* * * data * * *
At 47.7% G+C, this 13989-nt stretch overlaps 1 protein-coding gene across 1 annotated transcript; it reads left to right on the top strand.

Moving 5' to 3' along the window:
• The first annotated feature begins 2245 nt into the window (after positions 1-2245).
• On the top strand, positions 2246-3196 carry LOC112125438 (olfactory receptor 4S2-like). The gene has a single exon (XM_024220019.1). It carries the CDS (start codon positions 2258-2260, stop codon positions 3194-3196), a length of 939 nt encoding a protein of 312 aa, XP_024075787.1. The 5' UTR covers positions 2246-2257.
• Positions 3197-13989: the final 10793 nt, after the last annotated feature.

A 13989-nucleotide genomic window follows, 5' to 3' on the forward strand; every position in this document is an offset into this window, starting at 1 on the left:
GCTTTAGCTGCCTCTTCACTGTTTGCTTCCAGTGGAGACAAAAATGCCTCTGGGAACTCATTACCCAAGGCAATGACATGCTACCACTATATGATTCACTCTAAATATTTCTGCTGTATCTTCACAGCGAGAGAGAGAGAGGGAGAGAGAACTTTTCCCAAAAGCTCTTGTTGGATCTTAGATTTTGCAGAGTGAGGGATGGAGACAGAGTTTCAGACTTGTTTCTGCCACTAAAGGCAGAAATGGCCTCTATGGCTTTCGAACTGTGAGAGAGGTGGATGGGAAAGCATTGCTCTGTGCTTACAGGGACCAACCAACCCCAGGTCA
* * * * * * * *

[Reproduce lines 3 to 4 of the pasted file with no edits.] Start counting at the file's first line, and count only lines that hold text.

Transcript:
• The first annotated feature begins 2245 nt into the window (after positions 1-2245).
• On the top strand, positions 2246-3196 carry LOC112125438 (olfactory receptor 4S2-like). The gene has a single exon (XM_024220019.1). It carries the CDS (start codon positions 2258-2260, stop codon positions 3194-3196), a length of 939 nt encoding a protein of 312 aa, XP_024075787.1. The 5' UTR covers positions 2246-2257.